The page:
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Discussion Starter · #1 ·
Our club boat carries 3 shotlines: 10m, 20m and 30m long. Each one has a screw gate carabiner at one end and a small loop at the other. In this way we can make up lines of 10, 20, 30, 40, 50 and 60 metres.

Over time these have got a bit ropey :eek:mg: and they were nasty polypropylene, I thought it would be nice to replace them with fabric covered climbing ropes. We have a few climbers in the club and they have an abundance of old ropes in their sheds. So they are free.

Now, the old ropes had loops formed by splicing the end which, when done properly, is very strong and compact. Trouble is, you can't splice climbing ropes. I've tied a bowline in the end but it's a big ugly knot in a 12 mm rope. As this type of rope is used on yachts , how do they put a permanent loop in the end? It has to be fairly strong to pull the shot weight up and foolproof so that no-one will chuck it in when its not secure. Think this is beyond the capability of my trusty cable ties.
 

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The only neat way I have found of putting a loop in Kernmantel is to sow the outer sheath and then do a whipping over the top.
 

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You can splice kernmantle rope, but it's hard work.

I found a pictorial guide here

I have also seen eyes made by using whipping twine around and stitched through the two ropes.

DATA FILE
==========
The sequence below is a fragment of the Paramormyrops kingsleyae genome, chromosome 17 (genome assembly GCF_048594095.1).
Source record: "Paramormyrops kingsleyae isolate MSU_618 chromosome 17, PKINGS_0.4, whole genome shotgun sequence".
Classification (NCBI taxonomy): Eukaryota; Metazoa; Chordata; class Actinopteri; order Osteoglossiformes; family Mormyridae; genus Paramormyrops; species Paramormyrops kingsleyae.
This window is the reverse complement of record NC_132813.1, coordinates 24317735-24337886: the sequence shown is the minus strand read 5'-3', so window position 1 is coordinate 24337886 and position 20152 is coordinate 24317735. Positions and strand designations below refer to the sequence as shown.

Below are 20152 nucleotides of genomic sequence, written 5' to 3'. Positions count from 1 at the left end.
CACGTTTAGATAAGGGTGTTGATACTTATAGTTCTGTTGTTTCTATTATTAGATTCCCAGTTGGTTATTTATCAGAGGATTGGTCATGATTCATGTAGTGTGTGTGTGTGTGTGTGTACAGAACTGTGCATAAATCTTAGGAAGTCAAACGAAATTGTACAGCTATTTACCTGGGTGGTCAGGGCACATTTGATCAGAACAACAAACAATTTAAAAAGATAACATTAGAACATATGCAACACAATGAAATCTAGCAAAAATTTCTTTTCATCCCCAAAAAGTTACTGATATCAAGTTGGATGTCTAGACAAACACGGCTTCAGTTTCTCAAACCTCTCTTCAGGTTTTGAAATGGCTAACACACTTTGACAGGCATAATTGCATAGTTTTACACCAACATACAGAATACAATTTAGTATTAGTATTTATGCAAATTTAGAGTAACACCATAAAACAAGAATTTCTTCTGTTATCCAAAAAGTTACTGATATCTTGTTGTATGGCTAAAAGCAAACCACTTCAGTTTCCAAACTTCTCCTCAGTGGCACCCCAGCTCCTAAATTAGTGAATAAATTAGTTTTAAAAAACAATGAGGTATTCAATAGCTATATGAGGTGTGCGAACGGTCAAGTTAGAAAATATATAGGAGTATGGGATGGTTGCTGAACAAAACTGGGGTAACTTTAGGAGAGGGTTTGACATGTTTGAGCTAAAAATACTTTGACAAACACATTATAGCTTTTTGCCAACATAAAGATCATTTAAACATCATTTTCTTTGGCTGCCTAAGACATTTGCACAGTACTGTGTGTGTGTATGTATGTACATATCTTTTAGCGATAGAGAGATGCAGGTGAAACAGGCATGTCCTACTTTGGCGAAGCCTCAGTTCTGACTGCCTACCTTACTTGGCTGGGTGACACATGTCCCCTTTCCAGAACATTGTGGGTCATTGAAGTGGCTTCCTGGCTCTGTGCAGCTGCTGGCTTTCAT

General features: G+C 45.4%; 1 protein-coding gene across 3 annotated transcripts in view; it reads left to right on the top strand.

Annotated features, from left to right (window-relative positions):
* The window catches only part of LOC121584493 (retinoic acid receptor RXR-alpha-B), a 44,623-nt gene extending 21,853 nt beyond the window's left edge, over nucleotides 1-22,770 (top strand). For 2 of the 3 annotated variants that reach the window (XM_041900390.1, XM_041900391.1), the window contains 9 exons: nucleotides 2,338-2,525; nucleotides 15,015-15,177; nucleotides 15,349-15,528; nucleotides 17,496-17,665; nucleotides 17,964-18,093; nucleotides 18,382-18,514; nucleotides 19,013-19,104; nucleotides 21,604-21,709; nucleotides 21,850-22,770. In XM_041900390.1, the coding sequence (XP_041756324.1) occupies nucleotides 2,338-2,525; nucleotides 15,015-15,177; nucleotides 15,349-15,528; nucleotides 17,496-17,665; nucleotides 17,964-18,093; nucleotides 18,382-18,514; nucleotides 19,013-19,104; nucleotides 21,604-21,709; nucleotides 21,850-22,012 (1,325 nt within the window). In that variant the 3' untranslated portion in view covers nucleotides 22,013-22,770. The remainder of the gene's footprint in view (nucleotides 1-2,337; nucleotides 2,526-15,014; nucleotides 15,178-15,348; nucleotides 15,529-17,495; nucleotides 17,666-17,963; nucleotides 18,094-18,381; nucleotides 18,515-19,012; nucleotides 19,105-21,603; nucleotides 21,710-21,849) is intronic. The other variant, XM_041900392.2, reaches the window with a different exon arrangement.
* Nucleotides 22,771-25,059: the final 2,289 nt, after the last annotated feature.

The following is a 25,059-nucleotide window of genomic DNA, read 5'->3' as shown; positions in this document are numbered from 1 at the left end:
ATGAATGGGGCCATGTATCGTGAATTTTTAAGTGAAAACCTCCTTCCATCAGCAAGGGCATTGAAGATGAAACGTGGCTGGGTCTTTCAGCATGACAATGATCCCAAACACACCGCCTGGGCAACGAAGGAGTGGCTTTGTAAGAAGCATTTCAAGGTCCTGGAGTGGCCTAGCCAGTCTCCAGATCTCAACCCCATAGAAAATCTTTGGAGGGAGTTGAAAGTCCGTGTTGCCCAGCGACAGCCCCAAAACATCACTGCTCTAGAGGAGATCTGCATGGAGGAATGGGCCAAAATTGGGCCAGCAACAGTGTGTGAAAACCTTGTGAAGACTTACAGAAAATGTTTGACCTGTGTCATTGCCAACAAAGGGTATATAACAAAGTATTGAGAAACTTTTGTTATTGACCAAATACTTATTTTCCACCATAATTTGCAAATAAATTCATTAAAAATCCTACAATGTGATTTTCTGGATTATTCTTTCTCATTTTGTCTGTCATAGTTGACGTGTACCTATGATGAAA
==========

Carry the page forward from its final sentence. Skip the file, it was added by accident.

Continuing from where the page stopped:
Are there any disadvantages to using climbing rope underwater? I've only used it on sailing yaughts as hallyards and sheets for the sails. I know climbing rope tends to be stretchy (good for absorbing the shock of a fall).

Personally, I'd be inclined to make do with a nice bowline - in 12mm, the knot's only going to be 50mm wide.

Or you could use cable ties - they're suprisingly strong.
 

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Discussion Starter · #5 ·
OK. That's looking better. At least I now know it's called kernmantle so I have a chance at getting some google results.

The advantage of using this rope is that its free!

@ Prometheus. My LDS has an industrial sewing machine for doing harnesses, weight belts etc. Would this work? Haven't found a "how to sew kernmantle rope" website yet.....
 

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Take them to a decent chandlers, a lot of them will splice loops in kernmantle for a couple of quid. Doing it yourself with a fid is a right a pain.

I keep some old climbing ropes on my RIB in case they're needed. They soak up water and stay wet forever (unless they're posh dry treated ropes). In winter they'll freeze solid in the coil if left on the boat. Just a word of warning from having learnt the hard way :rolleyes: Watch if you cut them and don't seal the ends as they tend to spill their guts when wet, again something I learned the hard way (kernmantle guts aren't good round props :rolleyes:).
 

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I do it with a sailmakers palm a big needle and waxed thread, but I am a luddite and make any thing I can to save paying someone else to do it.:)
 

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If you have that many climbers just put a climbers figure of eight in the end.
It might take all of ten seconds.